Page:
Her pseudo-spiritual cult of the self (really a lame existentialism) also makes her philosophy problematic for Catholics, so it’s good to be aware. Don’t underestimate the audience of this blog.
Agreed, with everything you just said, Penny Farthing. Except yeah, the chart is “accurate,” but it’s still not a very good flowchart, as flowcharts go. But I’m nitpicking.
Ayn is an interesting character. I am better for having become familiar with her work, even if actually supporting her philosophy is, as you said, problematic for a Catholic.
As for novelletes, have you read Anthem? That was my first Rand book, it’s about 100 pages, and I loved it until I read ’1984′ and realized she totally ripped off Orwell.
Yeah, I guess it could be a better flowchart as such. I haven’t read Anthem but I want to. I just think the premise of Atlas shrugged would be better served in a punchier format – like “A Day Without Capitalists” type of thing. I admit I have a shamefully short attention span unless the writing itself is top-notch, though. Like I said, I think she brought up some some good points, but her solutions needed work. Still, I think people need to familiarize themselves with her work, and Orwell too.
Btw, when I wrote “Don’t underestimate the audience of this blog”, it was addressing the first commenter, not you, Sarah.
Yeah, agreed. She’s a bit erm… long winded…
“Btw, when I wrote “Don’t underestimate the audience of this blog”, it was addressing the first commenter, not you, Sarah.”
haha, yeah, I figured that. Not to be creepy, but I have a feeling I know you IRL. Then again, there are a lot of Claires in the world, so I may be wrong. Anywho.
What she #2 and she #3 said…
(But, I should say, the chart is accurate to Rand by this point…”as flowcharts go because most of the options don’t actually lead anywhere in a reasonable sense” – in other words, it resembles Rand’s writing! IMEHO)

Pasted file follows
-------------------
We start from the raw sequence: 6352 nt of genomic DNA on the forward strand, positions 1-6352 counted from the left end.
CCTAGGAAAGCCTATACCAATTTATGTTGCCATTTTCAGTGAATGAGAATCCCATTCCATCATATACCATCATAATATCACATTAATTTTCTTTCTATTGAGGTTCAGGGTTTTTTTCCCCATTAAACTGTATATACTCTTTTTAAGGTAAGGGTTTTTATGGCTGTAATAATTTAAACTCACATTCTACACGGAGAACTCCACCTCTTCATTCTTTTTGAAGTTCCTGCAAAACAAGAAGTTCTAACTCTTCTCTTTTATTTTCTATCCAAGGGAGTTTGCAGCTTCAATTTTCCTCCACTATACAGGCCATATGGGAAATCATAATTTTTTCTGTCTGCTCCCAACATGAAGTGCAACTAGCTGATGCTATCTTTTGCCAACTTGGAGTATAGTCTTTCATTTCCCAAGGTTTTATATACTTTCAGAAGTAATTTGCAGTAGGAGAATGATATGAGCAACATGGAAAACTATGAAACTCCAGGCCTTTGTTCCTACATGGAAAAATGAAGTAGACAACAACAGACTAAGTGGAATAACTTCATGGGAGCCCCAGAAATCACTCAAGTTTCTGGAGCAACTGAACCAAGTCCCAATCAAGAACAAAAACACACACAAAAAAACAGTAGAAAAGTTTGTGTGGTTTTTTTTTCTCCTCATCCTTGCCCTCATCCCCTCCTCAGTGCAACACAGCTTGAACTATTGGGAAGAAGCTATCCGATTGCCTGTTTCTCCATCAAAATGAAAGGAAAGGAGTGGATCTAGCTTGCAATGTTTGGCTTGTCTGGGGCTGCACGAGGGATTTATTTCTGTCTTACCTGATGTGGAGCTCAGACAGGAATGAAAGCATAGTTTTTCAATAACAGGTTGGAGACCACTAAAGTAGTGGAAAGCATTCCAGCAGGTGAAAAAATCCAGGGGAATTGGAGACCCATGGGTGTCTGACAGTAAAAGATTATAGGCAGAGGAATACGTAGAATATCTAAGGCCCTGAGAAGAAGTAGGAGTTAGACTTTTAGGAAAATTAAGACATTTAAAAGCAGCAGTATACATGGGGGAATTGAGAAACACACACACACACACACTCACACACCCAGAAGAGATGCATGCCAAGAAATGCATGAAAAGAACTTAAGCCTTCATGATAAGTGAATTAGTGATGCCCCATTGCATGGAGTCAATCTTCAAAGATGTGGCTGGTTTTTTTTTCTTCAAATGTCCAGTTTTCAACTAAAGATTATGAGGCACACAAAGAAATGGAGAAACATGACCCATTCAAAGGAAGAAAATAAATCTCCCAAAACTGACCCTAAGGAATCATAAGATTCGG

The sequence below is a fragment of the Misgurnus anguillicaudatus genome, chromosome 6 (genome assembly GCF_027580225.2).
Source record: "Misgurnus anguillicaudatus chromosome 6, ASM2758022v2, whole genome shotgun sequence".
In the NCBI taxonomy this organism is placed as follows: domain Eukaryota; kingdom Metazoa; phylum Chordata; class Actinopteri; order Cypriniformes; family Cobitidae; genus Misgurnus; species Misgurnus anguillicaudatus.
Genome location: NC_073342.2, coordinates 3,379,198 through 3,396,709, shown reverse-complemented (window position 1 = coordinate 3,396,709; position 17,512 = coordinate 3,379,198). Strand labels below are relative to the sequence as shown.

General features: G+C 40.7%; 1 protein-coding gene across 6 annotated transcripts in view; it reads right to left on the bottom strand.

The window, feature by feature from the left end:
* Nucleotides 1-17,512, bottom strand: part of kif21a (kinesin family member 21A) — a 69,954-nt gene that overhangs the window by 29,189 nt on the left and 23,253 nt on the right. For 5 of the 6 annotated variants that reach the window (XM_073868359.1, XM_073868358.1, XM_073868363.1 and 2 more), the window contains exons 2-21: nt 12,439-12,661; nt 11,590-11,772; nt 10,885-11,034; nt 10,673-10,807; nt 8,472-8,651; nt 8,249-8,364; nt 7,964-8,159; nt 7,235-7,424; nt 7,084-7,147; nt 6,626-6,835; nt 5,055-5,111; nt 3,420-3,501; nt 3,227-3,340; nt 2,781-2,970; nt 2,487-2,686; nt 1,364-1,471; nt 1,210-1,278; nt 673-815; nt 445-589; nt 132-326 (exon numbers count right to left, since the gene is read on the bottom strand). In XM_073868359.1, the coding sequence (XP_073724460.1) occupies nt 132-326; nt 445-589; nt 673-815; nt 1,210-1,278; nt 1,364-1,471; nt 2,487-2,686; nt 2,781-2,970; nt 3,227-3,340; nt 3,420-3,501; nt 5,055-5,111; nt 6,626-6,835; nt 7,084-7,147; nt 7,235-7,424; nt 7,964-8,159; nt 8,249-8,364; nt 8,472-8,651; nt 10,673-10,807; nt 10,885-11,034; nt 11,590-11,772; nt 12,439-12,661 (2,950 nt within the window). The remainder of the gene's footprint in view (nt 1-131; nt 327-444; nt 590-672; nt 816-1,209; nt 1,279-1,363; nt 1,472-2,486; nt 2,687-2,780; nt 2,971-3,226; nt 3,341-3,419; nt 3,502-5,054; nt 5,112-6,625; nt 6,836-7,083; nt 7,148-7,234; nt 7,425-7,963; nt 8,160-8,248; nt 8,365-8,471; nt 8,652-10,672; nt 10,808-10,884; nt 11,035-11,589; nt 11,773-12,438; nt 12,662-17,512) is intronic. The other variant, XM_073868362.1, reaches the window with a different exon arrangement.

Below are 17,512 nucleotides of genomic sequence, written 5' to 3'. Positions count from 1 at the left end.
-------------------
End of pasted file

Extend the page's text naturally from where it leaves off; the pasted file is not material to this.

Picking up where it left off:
these comments need a flow chart.
Just to point this out, but Anthem was written 10 years before ’1984′, so she didn’t rip off Orwell.
Really? Huh, for some reason I thought Orwell was first. Anyway, futuristic dystopian novels are all very similar and it’s annoying.
“There’s also a particular scene on a train with a disturbingly enthusiastic description of all the passengers dying, because they had the gall to be related to the “looters” who were responsible for society getting screwed up.”
Cause and effect are ruthless, aren’t they? Oh, and those passengers weren’t merely “related” to the looters – each of those characters in the novel were themselves looters. Each was shown to be unthinking, ungrateful, and greedy for the unearned and how their own actions brought about the situation that would become their own destruction.
Yeah, but it’s still a little disturbing, especially from someone who was around for the atrocities of the early 20th century, to write about it in such an approving way. Cause and effect are just cause and effect – she takes it to the level of vengeance, which, morality aside, is just not how impersonal forces like economics work. I realize she was making a point, but she made it clumsily.
thats the point man
Excellent graphic, I loled. Ayn’s work has always seemed like a big non-sequeter to me, just like a badly arranged flow chart.
And the How to Succeed as a Catholic chart that you must also label as “Too True” features “pedophile rape” at every turn, eh?
Hahahahha, you just gave the reason to Marc’s post about the Westboro Church!